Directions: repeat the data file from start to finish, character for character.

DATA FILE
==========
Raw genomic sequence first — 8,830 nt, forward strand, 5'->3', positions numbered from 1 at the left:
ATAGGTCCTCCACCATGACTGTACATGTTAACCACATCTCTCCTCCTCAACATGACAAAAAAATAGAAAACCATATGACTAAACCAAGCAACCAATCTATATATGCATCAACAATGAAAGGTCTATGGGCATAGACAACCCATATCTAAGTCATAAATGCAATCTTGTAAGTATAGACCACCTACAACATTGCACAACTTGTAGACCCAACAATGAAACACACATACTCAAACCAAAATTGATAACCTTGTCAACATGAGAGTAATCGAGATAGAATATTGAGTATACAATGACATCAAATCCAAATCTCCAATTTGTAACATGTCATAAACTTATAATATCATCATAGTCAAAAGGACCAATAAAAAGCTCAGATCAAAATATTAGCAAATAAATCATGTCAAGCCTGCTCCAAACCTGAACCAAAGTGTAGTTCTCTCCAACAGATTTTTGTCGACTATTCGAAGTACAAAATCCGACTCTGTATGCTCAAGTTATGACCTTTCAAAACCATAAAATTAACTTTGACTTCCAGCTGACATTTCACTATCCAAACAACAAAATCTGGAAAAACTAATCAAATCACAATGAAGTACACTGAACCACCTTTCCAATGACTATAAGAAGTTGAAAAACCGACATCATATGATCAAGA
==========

Raw genomic sequence first — 8,830 nt, forward strand, 5'->3', positions numbered from 1 at the left:
ATAGGTCCTCCACCATGACTGTACATGTTAACCACATCTCTCCTCCTCAACATGACAAAAAAATAGAAAACCATATGACTAAACCAAGCAACCAATCTATATATGCATCAACAATGAAAGGTCTATGGGCATAGACAACCCATATCTAAGTCATAAATGCAATCTTGTAAGTATAGACCACCTACAACATTGCACAACTTGTAGACCCAACAATGAAACACACATACTCAAACCAAAATTGATAACCTTGTCAACATGAGAGTAATCGAGATAGAATATTGAGTATACAATGACATCAAATCCAAATCTCCAATTTGTAACATGTCATAAACTTATAATATCATCATAGTCAAAAGGACCAATAAAAAGCTCAGATCAAAATATTAGCAAATAAATCATGTCAAGCCTGCTCCAAACCTGAACCAAAGTGTAGTTCTCTCCAACAGATTTTTGTCGACTATTCGAAGTACAAAATCCGACTCTGTATGCTCAAGTTATGACCTTTCAAAACCATAAAATTAACTTTGACTTCCAGCTGACATTTCACTATCCAAACAACAAAATCTGGAAAAACTAATCAAATCACAATGAAGTACACTGAACCACCTTTCCAATGACTATAAGAAGTTGAAAAACCGACATCATATGATCAAGA